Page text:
North Korea will join Olympics, military talks planned, another hotline between countries restored

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North Korea will join Olympics, military talks planned, another hotline between countries restored


South Korean Unification Minister Cho Myoung-gyon, left, shakes hands with Ri Son-gwon, chairman of the Committee for the Peaceful Reunification of the Country of the Democratic People’s Republic of Korea (DPRK), which handles inter-Korean relations for the North Korean government, Tuesday as they begin inter-Korean talks in the Peace House, a South Korea-controlled building in the truce village of Panmunjom. [JOINT PRESS CORPS]

Seoul and Pyongyang agreed Tuesday night to hold working-level meetings in the near future to discuss North Korea’s participation in the PyeongChang Winter Olympics next month, boost inter-Korean cooperation in various fields, have military officials meet to diffuse tension on the Korean Peninsula, solve bilateral issues among themselves without relying on outside forces — and continue to hold high-level talks.

The two Koreas wrapped up their first high-level talks since December 2015, which were marked by an agreement for North Korean athletes to come to the Winter Olympics and some other surprising concessions — but also some angry disagreement.

The high-level talks were held from 10 a.m. to 8:42 p.m. in multiple rounds at the Peace House, a South Korea-controlled building in the truce village of Panmunjom, which straddles the border. The talks were monitored by authorities from both countries, making it possible for North Korean leader Kim Jong-un or South Korean President Moon Jae-in to intervene in real time.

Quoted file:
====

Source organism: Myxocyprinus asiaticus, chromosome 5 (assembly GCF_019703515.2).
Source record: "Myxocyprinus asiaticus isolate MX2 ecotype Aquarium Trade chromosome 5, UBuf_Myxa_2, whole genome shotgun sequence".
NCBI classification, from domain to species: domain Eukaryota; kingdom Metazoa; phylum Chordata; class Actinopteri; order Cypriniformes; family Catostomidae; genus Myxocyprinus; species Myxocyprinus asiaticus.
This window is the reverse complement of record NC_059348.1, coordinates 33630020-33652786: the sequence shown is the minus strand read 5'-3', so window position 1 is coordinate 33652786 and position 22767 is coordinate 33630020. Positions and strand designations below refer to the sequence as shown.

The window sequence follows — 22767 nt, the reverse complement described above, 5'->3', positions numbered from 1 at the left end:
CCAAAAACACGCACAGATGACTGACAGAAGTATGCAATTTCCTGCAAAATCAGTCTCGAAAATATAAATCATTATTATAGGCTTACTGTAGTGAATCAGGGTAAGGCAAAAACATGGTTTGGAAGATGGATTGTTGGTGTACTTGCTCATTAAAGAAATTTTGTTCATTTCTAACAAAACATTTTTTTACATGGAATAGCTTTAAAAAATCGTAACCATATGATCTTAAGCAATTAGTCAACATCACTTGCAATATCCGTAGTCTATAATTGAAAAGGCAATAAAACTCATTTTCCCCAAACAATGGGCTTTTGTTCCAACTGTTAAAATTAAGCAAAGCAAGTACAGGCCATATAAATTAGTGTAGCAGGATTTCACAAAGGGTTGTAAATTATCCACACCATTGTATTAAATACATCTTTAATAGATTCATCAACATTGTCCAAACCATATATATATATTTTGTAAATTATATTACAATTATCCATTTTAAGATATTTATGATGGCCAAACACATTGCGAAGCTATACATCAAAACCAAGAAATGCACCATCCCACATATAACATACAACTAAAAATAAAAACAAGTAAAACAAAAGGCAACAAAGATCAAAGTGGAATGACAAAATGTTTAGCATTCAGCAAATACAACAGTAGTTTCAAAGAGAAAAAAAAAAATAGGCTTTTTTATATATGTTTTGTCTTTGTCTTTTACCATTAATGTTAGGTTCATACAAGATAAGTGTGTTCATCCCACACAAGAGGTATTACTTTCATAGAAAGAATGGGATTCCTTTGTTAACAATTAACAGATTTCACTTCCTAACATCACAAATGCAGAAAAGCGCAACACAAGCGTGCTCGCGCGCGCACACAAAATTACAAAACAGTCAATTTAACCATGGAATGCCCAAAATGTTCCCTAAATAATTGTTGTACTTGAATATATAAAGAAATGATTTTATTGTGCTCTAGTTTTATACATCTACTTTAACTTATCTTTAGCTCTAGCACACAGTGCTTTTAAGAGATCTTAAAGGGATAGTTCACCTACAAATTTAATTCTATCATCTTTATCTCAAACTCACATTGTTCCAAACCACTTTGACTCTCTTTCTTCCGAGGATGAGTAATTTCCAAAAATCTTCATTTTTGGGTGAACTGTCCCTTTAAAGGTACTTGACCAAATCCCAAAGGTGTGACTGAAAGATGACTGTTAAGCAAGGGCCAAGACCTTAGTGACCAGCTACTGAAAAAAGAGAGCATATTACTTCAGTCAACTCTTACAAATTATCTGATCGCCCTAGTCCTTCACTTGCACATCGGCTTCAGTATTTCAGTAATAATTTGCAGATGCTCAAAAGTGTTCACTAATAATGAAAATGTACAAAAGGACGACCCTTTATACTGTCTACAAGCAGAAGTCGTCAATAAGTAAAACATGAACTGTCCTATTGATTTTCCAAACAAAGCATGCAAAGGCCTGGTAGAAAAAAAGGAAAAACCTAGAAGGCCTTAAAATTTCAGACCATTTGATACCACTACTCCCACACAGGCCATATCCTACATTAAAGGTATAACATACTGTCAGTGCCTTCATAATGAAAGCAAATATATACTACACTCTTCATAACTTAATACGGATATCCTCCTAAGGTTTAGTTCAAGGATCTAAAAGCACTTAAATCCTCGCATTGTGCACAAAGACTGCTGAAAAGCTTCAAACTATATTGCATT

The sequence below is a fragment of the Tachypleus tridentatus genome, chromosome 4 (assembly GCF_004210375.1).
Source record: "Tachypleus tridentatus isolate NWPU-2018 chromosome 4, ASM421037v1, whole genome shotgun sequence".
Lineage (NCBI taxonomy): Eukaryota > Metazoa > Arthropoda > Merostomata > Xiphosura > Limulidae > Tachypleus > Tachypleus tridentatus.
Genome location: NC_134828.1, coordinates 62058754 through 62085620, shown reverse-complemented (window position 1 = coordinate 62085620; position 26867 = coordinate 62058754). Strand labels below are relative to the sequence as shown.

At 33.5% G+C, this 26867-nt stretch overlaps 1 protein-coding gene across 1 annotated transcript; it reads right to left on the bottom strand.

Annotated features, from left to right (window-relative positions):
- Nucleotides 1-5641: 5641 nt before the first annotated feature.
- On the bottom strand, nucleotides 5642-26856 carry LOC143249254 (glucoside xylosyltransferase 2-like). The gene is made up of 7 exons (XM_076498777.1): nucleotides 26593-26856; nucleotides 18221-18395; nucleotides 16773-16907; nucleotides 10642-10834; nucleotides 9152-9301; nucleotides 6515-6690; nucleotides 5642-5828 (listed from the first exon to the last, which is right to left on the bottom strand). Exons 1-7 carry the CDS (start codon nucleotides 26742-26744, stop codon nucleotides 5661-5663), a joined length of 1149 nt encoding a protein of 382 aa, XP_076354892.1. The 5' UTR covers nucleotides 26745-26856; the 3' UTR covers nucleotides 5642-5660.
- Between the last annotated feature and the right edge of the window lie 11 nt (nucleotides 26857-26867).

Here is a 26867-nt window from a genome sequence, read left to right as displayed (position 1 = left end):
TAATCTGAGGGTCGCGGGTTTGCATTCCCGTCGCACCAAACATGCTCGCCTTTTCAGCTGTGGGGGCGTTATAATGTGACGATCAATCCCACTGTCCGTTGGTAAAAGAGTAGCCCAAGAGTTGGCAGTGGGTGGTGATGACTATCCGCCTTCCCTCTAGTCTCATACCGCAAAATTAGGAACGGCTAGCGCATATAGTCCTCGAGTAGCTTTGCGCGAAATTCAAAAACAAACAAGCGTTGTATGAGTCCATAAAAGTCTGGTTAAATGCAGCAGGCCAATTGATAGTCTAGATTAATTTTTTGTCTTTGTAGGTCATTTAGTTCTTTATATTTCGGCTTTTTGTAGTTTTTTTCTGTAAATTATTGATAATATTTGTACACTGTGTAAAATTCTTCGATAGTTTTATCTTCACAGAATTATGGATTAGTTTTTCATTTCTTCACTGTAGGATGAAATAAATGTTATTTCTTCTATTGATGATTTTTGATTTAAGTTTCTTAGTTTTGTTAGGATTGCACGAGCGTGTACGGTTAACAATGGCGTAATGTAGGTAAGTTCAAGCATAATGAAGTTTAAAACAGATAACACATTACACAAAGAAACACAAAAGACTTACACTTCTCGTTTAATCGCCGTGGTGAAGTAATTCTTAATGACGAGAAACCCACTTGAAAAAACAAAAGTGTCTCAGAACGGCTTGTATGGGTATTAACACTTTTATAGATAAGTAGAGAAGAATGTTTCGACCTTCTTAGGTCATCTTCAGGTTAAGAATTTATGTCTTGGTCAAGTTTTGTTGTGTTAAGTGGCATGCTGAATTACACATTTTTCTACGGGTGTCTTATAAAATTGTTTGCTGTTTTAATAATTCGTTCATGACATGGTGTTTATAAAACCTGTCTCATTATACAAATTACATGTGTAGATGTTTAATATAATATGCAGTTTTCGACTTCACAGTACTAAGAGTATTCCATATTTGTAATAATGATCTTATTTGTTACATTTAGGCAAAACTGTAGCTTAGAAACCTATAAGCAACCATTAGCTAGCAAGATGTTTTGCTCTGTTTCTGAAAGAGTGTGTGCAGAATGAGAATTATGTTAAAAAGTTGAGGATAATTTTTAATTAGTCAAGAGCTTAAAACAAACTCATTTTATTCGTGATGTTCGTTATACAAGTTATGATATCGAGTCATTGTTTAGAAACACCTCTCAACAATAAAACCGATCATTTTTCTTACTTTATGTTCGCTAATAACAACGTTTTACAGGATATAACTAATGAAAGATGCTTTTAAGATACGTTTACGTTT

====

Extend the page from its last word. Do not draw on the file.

It appears North Korea dismissed the South’s proposal to discuss a reunion of families separated by the 1950-53 Korean War, which was initially raised last July along with the idea of military talks.

Vice Unification Minister Chun Hae-sung, one of five South Koreans who participated in the meeting with the North, said the South raised the issue Tuesday morning, suggesting reunions could be held during the upcoming Lunar New Year’s holiday, which falls between Feb. 15 and 17.

There was no agreement.

Through a succession of meetings Tuesday, Pyongyang proposed sending a delegation to the PyeongChang Winter Olympics composed of athletes, cheerleaders, journalists, high-level government officials and taekwondo performers, which Seoul agreed to support.

South Korean government officials urged the North to stop raising tensions on the Korean Peninsula and quickly resume negotiations over its denuclearization, suggestions Pyongyang officials “fiercely denounced,” according to pool reports. The North reassured that its long-range missiles and hydrogen bombs were all aimed at the United States, not the South.